Parkway Minerals NL (ASX:PWN) has changed its name from Potash West NL after a successful vote at its annual general meeting.
The logic behind the change is that a key element of the company’s flagship Dinner Hill project value is its phosphate content.
Development of Stage 1 is focussed solely on the phosphate layer at Dinner Hill.
Potash production will only emerge as a key element of the Stage 2 development program.
Patrick McManus, managing director, commented: “The name change reflects the importance of phosphate and other minerals in the value proposition of our Dandaragan Trough project area.
“In our flagship Dinner Hill project, phosphate is the principal revenue stream.”
Parkway Minerals holds 2,082 square kilometres over one of the world’s largest known glauconite deposits.
Dinner Hill is the company’s flagship project within this land holding and contains significant resources of both phosphate and potash.
Scoping studies indicate a robust development plan of:
- Stage 1, production of single superphosphate, using established technology; and
- Stage 2, production of potash, phosphoric acid, and other products, using K-Max technology.
A scoping study was completed on the project forecasting an expected mine life of 40 years and pre-tax net present value of A$378 million.
A pre-feasibility study (PFS) commenced in 2015.
Parkway Minerals is progressing key elements of the current PFS and has engaged Kemworks to review the process work carried out to date.
Kemworks is a phosphate process specialist, based in Florida U.S, which is one of the centres of excellence for phosphate mining.
Areas of potential improvement have been identified and test work is being undertaken to optimise the process for one of Dinner Hill’s ore types.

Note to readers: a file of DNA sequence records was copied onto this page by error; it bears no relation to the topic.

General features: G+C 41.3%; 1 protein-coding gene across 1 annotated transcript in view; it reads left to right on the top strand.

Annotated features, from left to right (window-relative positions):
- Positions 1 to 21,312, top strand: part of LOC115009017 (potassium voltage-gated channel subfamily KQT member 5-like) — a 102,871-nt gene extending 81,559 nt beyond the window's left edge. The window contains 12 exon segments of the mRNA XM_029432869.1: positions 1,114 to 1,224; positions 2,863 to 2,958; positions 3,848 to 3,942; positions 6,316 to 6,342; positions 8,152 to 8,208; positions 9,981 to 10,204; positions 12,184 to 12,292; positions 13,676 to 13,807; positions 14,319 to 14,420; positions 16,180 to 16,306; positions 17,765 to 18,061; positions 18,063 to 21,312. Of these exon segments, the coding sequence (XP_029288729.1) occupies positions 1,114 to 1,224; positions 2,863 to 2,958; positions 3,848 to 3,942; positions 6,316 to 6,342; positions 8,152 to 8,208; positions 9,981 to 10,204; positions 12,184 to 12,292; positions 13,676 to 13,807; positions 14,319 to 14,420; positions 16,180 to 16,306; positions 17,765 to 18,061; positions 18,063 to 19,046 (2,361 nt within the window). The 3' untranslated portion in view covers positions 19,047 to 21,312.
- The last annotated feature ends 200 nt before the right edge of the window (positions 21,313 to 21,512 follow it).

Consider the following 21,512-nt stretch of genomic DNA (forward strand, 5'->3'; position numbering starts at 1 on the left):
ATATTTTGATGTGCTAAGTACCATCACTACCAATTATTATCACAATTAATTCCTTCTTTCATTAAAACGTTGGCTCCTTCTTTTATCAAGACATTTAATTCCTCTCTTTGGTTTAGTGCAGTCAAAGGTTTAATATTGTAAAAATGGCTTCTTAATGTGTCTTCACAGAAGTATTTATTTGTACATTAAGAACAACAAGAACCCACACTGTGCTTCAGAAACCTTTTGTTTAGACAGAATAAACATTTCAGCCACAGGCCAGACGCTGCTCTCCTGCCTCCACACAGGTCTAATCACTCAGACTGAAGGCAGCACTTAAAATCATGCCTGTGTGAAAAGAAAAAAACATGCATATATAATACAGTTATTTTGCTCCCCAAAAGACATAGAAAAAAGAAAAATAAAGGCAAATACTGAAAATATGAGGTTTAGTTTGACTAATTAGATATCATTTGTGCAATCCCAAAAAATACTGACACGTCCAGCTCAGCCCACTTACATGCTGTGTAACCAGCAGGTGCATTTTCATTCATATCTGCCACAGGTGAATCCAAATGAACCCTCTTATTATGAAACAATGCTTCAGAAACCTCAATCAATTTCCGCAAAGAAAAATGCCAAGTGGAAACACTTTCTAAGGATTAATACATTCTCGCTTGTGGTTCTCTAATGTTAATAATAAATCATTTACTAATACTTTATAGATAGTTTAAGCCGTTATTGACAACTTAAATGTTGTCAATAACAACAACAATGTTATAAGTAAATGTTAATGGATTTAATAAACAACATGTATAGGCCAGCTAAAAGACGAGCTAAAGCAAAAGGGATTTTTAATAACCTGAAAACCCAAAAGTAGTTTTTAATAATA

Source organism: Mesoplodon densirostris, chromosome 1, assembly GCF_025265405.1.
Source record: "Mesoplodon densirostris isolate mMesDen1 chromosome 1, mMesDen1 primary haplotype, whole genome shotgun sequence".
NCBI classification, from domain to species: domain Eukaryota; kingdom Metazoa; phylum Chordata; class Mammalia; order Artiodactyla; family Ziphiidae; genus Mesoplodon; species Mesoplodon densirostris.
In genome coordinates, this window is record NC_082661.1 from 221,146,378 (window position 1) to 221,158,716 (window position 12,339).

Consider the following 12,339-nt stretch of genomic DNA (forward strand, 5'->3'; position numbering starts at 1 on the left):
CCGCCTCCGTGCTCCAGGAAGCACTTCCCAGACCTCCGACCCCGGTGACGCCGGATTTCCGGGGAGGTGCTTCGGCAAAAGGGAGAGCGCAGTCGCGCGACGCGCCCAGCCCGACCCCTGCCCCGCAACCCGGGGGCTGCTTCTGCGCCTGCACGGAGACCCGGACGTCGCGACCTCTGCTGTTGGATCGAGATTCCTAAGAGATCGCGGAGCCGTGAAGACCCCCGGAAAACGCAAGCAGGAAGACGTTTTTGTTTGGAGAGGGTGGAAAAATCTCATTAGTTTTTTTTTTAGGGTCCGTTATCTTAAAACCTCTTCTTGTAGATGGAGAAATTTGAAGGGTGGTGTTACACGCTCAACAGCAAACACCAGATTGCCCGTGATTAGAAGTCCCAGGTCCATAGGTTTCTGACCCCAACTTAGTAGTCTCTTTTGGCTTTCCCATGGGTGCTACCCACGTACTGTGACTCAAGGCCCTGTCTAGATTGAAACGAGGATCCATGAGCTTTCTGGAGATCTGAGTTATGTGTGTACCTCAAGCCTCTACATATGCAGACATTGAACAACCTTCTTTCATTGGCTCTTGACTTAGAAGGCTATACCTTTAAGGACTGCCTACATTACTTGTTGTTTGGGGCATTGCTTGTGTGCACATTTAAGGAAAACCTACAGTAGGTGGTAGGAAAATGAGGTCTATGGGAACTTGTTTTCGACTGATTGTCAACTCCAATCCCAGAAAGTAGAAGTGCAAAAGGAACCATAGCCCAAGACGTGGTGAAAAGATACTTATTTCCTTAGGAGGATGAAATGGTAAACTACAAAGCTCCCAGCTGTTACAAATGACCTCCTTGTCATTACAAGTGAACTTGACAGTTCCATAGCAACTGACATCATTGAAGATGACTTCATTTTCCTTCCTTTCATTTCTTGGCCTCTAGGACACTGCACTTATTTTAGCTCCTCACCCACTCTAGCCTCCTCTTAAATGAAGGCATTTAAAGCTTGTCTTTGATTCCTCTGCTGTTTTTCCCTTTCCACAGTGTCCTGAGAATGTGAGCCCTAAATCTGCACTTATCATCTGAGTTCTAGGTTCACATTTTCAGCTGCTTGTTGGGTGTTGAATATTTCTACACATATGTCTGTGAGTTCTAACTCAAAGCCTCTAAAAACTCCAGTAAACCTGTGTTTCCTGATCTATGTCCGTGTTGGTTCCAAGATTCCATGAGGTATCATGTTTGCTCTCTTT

A fauna study has been completed on the potential mine site, to complement the flora study completed in 2015. The report is imminent.
Dinner Hill is unique in that the project is aiming to produce two of the key fertiliser elements, phosphorous and potassium, from the one ore sequence.
Furthermore, the company’s K-Max process produces phosphates, the premium potash known as sulphate of potash or SOP, alum and other minerals.
The deposit is located proximate to rail, power and export ports, provides a low capital cost route to cash flow.
With South East Asia importing close to 100% of its phosphate and potassium, local Western Australian suppliers provide an opportunity for a tighter supply chain, at more competitive costs and less working capital for operations.
Davenport Resources IPO and spin-off
Davenport Resources Ltd (ASX:DAV) will look to raise $6 million and be focusing on its South Harz potash project in Germany and high potential Southern Cross Bore iron-oxide copper gold project in the Northern Territory.
Parkway Minerals sold its interest in the South Harz project to Davenport during 2015 in exchange for Davenport shares.
The company will own 19.2 million shares of Davenport, 26.1% of the company at the minimum raising.
Long term, the fertiliser feedstock market is expected to grow faster than gross domestic product (GDP), driven by population growth, improving diets and relative decline in arable land.
Good fertiliser feedstock projects in localities like Western Australia with low sovereign risk, good infrastructure and close to large local and regional markets, will attract strong interest.
Short term, work on the Dinner Hill PFS should be reported in the coming March quarter, as well as updates from a review of the South Harz potash project data.